Ethanol

Background
Ethanol is a renewable fuel primarily made from agricultural plants containing sugar. Corn is a common feedstock used to produce ethanol in United States; in New Mexico, sorghum is also used as a feedstock. Ethanol can also be made from cellulosic feedstocks, such as crop residues and wood, though cellulosic ethanol production is still a developing technology and the fuel is not yet available commercially.

Ethanol TrucksAlmost all gasoline in the U.S. contains a blend of some ethanol, typically E10 (90% gasoline, 10% ethanol). This low-level blend of ethanol is used to oxygenate the gasoline and to reduce air pollutants. Ethanol is also available in high-level blends, such as E85 (51%-83% ethanol, depending on season and geography). E85 is used in flexible fuel vehicles, which can run on ethanol, conventional gasoline, or any combination of the two. E15 (10–15% ethanol with gasoline) is approved for use in gasoline vehicles model year 2001 and newer.

Per gallon, ethanol contains about 30% less energy than gasoline. E85, because of its gasoline content, contains about 25% less energy than gasoline.

Benefits of Using Ethanol
Like other alternative fuels, ethanol helps promote U.S. energy security by reducing oil imports. In 2013, the United States imported 33% of its domestic crude oil supply; the Renewable Fuels Association calculates that without domestic ethanol production and use, these imports would have been 41% of petroleum supply.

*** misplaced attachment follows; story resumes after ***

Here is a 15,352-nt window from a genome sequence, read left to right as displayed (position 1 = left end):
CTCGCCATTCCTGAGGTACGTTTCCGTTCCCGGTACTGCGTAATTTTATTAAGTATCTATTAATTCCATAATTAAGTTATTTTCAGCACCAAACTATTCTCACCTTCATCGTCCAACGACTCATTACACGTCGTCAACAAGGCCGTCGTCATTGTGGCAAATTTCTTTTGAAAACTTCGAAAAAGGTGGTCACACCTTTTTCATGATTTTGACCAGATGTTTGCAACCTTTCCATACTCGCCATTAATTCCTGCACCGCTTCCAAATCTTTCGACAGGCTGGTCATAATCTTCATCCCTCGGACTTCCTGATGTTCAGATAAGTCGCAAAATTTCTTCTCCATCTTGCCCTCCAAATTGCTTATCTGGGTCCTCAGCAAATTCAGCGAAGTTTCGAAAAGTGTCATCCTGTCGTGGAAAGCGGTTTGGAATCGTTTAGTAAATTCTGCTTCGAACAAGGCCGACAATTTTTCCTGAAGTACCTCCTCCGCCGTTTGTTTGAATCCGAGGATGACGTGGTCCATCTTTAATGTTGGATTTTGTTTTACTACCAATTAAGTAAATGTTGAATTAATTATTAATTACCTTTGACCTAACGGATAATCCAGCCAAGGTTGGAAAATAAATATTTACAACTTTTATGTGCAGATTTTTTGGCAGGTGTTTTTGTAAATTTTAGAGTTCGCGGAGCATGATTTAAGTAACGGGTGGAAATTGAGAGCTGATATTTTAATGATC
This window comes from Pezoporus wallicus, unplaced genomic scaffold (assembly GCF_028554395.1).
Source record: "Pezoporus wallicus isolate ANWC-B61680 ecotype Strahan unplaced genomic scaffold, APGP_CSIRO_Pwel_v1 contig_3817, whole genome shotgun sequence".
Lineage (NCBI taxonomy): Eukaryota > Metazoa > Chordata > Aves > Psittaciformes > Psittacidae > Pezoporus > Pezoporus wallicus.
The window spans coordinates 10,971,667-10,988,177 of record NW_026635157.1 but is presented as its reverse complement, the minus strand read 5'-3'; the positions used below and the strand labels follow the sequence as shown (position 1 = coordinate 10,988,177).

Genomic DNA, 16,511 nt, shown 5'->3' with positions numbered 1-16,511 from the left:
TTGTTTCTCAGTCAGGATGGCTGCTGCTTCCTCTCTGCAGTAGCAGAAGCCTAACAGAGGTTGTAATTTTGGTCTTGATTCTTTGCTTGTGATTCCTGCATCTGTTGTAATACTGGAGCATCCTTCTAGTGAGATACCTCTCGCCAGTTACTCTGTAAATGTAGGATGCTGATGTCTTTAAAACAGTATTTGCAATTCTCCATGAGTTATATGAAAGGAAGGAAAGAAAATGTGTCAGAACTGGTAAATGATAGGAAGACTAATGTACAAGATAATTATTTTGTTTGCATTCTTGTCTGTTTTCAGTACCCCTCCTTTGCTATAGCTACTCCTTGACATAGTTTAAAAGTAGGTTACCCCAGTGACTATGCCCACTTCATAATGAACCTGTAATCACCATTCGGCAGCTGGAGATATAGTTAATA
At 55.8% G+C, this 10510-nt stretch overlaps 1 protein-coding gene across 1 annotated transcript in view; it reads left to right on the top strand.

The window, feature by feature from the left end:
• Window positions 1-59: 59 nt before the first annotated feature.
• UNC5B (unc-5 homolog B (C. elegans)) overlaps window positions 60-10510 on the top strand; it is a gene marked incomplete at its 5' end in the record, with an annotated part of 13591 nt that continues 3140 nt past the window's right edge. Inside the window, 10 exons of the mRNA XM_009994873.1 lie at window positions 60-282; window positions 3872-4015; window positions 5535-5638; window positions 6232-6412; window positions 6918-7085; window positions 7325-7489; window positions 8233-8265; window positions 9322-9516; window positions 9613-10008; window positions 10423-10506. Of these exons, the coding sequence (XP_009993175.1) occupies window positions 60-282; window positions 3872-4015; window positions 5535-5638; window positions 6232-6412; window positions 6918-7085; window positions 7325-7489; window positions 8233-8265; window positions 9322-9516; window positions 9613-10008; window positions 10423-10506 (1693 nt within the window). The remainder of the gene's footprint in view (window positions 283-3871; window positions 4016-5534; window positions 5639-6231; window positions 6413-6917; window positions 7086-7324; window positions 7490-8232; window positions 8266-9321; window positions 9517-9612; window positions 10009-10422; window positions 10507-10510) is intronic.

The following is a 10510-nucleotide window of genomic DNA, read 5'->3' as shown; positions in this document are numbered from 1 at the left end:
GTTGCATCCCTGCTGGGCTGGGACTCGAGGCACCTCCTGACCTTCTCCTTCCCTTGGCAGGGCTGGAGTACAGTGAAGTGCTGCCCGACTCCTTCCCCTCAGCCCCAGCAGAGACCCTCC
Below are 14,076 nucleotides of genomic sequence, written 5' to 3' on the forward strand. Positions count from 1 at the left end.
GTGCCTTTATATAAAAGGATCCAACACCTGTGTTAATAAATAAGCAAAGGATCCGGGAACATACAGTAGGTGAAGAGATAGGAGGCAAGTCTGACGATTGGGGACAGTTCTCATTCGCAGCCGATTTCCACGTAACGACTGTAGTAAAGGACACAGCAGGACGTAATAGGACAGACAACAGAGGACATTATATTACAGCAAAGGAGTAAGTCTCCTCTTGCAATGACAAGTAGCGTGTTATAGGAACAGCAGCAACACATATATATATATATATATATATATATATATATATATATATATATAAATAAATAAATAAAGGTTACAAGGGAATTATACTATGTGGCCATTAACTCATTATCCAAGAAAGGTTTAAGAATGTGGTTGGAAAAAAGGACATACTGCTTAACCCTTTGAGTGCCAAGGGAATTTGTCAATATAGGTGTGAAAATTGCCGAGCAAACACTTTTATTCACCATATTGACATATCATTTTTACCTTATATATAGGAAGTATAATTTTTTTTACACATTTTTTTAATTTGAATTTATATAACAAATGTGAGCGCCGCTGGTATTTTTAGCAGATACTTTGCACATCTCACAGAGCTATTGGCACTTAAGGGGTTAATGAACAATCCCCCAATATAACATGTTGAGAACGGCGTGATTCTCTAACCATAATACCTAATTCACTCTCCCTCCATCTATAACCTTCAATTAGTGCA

Ethanol use in place of conventional gasoline also lowers greenhouse gas emissions, as the carbon dioxide released when ethanol is burned is balanced by the carbon dioxide captured when crops are grown to make ethanol.

Ethanol Use in Vehicles
Low-level blends of E10 or less require no special fueling equipment, and they can be used in any conventional gasoline vehicle. E15 is approved for use in vehicles that are model year 2001 and newer. E85 use requires a flexible fuel vehicle (FFV), which can run on any combination of ethanol and gasoline.

FFVs are available nationwide with no incremental cost, making them an affordable alternative fuel vehicle option. There currently more than 17 million FFVs operating in the United States, though many may not actually be fueled with E85. See the U.S. Department of Energy’s Alternative Fuel and Advanced Vehicle Search to view current FFV options.

Ethanol Production and Fueling Stations in New Mexico
New Mexico currently has one ethanol production plant in Portales. The plant was designed to produce up to 30 million gallons of ethanol per year. The U.S. leads the world in ethanol production, and production increased from 6.5 billion gallons in 2007 to 14.3 billion gallons in 2014.

There are 8 public fueling stations with E85 in New Mexico.

 New Mexico E85 Fueling Stations

Station Name

Street Address

City

Corner Store #1251

10801 Unser Blvd NW

Albuquerque

Corner Store #1252

555 Rio Bravo Blvd SE

Albuquerque

Comanche Fuel Stop

600 Comanche Rd NE

Albuquerque

Corner Store #1217

385 W Highway 550

Bernalillo

Corner Store #1289

1401 E Lohman Ave

Las Cruces

Amigo Mart

1229 Cerrillos Rd

Santa Fe

Nambe Falls Travel Center

17730 US 84/ 285

Santa Fe

Smith’s

224 Paseo Del Pueblo Sur

Taos


Additional Information

Alternative Fuels Data Center (U.S. DOE) – Ethanol
Renewable Fuels Association

 
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